Halla is a fifty-year-old independent woman. But behind the scenes of a quiet routine, she leads a double life as a passionate environmental activist. Known to others only by her alias "The Woman of the Mountain," Halla secretly wages a one-woman-war on the local aluminum industry. As Halla's actions grow bolder, from petty vandalism to outright industrial sabotage, she succeeds in pausing the negotiations between the Icelandic government and the corporation building a new aluminum smelter in the mountains. But right as she begins planning her biggest and boldest operation yet, she receives an unexpected letter that changes everything. Her application to adopt a child has finally been accepted and there is a little girl waiting for her in Ukraine. As Halla prepares to abandon her role as saboteur and savior of the Highlands to fulfill her dream of becoming a mother, she decides to plot one final attack to deal the aluminum industry a crippling blow.Written by
[All goofs for this title are spoilers.]
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It's extremism, which breeds extremism. He who Jives by the sword, dies by the sword.
But no one has been hurt, except our country and our planet.
It's not the right way to solve this problem.
Meditating in some convent, will that change something?
It will change me and thus the world I hope.
Isn't that egoism, to think it will change the world?
The drop hollows the stone.
The stone? The mountains are falling on us, we don't have time to wait for drops.
Now you're going to save a ...
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A lady, a bow, arrows and aluminium
A virtuous man alone against the system, there has been a lot on the silver screen, particularly when it comes to American movies where the figure of the individual hero is set, in accordance with the American ethos, as the paramount role model. From early cinema till today, examples abound, among the most seminal "The Life of Emile Zola", "Mr. Smith Goes to Washington", "The Setup", "Harvey Milk" come to mind, but they are but a few samples of a practically endless list. By contrast, their female equivalents can be counted on the fingers of one hand: women fighting alone like Sally Field ("Norma Rae") or Julia Roberts ("Erin Brokovich") are the exceptions that prove the rule. But, well, The Times Are-A-Changin', as Bob Dylan once sang and are slowly acquiring (not everywhere alas!) the role they deserve. A point illustrated by this excellent Icelandic film, aptly titled 'Woman at War', offering the striking portrait of a modern-times female warrior, the wonderful Halla, played by the equally awesome actress Halldóra Geirharðsdóttir ("Regina!", "Of Horses and Men"). Inventively directed by Benedikt Erlingsson (the author of the already mentioned "Of Horses and Men"), it may well become a cult classic.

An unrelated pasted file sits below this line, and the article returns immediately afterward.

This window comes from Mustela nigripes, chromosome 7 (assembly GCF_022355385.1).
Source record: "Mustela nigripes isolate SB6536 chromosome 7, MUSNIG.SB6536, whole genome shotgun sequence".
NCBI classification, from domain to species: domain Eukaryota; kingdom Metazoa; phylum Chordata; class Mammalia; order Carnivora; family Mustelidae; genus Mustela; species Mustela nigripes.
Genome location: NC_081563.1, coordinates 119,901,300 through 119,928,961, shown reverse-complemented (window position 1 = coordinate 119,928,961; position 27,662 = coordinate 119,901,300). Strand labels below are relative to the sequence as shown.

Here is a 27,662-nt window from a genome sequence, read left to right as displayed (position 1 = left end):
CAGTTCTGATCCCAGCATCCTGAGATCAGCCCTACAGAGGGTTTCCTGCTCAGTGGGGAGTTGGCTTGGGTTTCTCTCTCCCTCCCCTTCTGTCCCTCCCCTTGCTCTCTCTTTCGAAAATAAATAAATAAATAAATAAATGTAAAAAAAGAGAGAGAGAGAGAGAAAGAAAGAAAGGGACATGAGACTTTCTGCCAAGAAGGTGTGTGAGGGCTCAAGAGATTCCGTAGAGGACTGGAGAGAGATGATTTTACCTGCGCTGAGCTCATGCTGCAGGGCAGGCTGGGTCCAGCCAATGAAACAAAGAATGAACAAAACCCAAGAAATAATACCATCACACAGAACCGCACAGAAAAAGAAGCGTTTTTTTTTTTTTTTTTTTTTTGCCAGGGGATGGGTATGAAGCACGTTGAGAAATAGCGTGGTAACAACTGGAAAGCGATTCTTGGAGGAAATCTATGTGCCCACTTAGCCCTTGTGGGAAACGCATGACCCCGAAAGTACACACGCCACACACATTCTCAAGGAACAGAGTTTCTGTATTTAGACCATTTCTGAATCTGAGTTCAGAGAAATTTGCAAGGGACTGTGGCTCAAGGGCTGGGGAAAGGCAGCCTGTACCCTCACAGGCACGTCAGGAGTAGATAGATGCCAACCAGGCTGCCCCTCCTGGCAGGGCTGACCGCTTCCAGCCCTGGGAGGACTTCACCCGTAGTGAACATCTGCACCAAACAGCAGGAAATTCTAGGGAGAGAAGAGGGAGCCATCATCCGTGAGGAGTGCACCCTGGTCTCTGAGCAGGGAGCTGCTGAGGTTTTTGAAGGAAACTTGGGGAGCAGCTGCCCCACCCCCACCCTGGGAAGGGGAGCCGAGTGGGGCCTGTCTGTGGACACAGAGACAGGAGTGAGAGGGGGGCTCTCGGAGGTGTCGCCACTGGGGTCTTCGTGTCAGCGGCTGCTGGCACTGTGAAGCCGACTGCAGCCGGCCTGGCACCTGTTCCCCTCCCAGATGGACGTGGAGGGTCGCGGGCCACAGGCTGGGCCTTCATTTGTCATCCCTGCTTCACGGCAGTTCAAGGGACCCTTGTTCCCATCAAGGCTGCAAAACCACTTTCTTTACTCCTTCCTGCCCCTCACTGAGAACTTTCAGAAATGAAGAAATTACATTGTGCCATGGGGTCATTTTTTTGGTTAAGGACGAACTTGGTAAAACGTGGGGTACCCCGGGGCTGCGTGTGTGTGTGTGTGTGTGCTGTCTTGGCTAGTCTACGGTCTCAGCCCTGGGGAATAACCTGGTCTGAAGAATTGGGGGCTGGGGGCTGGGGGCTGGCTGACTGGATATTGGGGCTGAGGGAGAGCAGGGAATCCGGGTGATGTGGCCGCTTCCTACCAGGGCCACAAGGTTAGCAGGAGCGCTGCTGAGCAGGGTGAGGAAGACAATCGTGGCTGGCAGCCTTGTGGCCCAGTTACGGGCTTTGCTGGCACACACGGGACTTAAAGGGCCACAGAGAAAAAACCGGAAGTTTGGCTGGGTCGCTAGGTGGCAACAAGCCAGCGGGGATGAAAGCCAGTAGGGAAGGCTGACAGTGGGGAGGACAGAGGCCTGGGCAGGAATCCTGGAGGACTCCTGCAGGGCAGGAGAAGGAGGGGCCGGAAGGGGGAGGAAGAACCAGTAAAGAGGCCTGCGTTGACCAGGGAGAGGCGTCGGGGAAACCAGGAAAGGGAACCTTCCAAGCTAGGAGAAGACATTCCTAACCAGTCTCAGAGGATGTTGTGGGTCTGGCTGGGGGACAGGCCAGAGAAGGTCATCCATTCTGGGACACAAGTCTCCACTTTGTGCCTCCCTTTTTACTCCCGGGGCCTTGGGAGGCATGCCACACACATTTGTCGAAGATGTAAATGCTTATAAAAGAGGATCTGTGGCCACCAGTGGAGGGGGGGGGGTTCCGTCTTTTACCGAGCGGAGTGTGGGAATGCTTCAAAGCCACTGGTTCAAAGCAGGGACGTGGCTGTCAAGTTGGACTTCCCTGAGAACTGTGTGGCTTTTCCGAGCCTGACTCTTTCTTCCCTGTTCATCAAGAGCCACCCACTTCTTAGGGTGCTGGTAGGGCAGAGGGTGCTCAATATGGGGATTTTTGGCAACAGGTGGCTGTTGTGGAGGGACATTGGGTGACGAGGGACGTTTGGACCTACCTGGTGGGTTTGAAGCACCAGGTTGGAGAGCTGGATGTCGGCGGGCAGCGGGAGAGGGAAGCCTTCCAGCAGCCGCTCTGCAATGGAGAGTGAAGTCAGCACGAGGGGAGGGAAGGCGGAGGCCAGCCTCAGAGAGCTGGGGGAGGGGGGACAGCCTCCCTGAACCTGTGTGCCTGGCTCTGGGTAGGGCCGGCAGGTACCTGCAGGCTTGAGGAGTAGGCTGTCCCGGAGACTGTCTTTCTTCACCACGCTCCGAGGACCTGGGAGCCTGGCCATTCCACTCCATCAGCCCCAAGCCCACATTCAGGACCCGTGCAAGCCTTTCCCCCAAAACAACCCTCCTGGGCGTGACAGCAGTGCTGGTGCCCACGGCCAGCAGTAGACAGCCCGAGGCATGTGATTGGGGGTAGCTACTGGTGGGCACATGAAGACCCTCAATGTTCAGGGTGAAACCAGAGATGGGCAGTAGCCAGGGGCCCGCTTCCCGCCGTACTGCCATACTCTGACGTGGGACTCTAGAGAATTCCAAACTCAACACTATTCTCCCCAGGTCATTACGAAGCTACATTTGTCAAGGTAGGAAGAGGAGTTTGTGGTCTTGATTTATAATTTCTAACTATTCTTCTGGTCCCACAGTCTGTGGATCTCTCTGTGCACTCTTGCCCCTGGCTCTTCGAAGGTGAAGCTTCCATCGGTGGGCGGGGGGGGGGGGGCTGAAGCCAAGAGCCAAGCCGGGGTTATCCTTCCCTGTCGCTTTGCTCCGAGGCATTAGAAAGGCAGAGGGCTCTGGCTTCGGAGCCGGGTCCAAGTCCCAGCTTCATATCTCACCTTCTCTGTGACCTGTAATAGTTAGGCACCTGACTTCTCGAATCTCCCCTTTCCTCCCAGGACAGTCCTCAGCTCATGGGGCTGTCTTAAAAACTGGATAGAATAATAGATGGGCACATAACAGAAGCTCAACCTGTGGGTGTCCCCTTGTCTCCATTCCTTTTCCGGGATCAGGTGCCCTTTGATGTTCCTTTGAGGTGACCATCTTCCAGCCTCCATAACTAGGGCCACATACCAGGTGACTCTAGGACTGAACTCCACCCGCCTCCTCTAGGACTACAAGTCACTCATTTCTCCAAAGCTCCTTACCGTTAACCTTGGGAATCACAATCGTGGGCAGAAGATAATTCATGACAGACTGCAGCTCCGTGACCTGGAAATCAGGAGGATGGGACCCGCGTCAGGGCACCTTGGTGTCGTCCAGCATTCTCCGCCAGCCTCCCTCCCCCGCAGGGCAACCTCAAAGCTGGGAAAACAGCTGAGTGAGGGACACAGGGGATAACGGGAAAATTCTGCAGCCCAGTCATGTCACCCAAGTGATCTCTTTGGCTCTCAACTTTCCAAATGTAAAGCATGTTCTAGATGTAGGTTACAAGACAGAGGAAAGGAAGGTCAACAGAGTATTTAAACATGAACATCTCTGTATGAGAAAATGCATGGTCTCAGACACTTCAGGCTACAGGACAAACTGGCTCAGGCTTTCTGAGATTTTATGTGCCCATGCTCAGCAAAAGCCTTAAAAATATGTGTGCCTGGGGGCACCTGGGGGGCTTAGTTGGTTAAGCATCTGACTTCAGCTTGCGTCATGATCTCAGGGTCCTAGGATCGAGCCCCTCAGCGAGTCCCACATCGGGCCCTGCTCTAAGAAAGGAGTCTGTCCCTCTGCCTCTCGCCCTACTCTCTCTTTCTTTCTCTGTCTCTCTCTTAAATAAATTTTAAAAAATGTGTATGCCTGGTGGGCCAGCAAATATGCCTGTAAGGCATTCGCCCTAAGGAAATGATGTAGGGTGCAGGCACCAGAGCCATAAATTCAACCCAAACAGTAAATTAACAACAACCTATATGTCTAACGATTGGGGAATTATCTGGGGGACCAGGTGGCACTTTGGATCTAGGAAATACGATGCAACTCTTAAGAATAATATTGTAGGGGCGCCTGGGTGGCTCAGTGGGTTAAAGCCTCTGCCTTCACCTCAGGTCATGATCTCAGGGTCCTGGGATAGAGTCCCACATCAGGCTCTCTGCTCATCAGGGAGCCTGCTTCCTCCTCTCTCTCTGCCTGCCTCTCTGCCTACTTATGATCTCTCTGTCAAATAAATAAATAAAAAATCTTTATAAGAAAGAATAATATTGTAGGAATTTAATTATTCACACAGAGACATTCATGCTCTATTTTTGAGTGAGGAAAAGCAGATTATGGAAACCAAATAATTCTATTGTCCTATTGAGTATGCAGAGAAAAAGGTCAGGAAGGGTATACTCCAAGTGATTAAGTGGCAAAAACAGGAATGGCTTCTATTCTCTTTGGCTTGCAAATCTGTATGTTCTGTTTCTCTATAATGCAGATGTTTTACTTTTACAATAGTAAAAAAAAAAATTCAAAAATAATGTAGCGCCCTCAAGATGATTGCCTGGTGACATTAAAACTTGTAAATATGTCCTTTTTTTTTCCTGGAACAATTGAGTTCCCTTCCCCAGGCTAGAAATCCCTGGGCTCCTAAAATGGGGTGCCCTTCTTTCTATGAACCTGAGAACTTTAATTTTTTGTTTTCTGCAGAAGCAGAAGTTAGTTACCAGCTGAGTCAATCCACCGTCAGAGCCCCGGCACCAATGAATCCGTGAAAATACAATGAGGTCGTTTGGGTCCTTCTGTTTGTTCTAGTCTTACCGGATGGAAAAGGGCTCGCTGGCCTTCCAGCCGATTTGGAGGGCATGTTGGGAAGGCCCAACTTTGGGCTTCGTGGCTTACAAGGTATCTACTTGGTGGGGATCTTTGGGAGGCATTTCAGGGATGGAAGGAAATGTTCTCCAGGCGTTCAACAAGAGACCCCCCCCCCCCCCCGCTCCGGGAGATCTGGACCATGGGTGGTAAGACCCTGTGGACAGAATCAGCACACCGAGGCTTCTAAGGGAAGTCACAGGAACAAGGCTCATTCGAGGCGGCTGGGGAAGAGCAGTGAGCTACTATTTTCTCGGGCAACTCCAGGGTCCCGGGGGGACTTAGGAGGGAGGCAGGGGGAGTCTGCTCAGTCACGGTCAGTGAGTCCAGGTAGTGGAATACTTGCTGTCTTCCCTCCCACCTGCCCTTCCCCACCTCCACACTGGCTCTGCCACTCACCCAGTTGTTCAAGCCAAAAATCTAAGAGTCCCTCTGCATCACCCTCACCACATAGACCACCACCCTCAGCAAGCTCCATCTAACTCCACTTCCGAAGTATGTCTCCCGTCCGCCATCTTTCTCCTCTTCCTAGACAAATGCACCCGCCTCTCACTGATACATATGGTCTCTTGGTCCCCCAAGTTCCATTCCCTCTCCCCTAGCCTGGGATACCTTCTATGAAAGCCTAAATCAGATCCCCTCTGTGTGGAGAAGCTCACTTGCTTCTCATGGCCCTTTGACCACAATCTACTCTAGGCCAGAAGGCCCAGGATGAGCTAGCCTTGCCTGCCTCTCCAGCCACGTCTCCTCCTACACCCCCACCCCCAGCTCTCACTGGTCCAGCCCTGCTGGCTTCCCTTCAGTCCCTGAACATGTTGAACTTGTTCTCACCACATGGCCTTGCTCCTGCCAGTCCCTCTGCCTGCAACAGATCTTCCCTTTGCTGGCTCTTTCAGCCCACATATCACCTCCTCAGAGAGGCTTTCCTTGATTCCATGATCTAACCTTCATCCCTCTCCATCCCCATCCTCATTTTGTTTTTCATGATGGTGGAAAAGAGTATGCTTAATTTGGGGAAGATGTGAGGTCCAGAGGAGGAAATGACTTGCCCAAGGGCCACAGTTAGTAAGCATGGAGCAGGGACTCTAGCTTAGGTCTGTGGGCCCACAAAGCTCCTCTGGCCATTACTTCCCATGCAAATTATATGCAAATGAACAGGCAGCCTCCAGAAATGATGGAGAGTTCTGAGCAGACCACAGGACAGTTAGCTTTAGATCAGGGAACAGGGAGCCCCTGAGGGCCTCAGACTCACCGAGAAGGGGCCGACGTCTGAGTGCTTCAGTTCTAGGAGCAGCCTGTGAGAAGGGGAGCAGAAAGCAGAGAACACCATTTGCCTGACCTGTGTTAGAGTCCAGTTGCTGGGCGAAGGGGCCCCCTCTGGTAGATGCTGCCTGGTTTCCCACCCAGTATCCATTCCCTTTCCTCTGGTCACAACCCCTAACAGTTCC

To tell you the truth, before entering the hall, I thought I knew in advance how the film would develop : a corrupt system (in this case an aluminium company that threatens the environment of Iceland and its people), would make the protagonist (a carbon copy of the white hero) an activist who would start by winning her first fights before having to face severe counter-attacks only to triumph in the end, all the wrongs righted. The only thing that really attracted me was that the story was set among the unusual landscapes of Iceland. How big (and pleasant) my surprise was! For, as of the very first shot, it was quite evident that "Woman at War" was not going to tread the beaten track. What other movie indeed opens on a fifty-year old lady drawing a bow and shooting an arrow towards high voltage power lines? And not only that but also managing to cause a short-circuit cutting off supply in the aluminium plant area? There mustn't be many. Such an attack against toxic modernism carried out by a woman using archaic weapons sets the tone for this fanciful and utterly unpredictable film.
For, in the wake of this inspired overture, imagination, suspense, laughter, happily follow suit. The delighted viewer is indeed treated to a whole menu of various pleasures, such as breathless sequences (Halla being hunted by cars, dogs, drones, helicopters), constant surprises and twists (impossible while watching a scene to guess what will come after), unexpected changes of tone (the underground warrior being also the conductor of an amateur choir), unusual ideas (Halla saved from icy waters by being plunged into a... hot water source), detachment from the action (the ever-present brass band) and irrepressible comedy (the recurring mishaps of a poor foreigner). At the same time and for the same ticket price, you get a very serious social and political commentary (among the topics broached, corruption, commitment, environment, the future of mankind). And although this last aspect is pessimistic, even bordering on bitterness and despair, it is always alleviated by the writer-director's sense of humor and narrative skills.
A very positive assesment, to which can be added a fine homegenous cast in which Halldóra Geirharðsdóttir, remarkable as she is, never tries to be number one.
All in all, a perfect film, managing to combine art, entertainment and reflection, which is not so common. Recommended of course.
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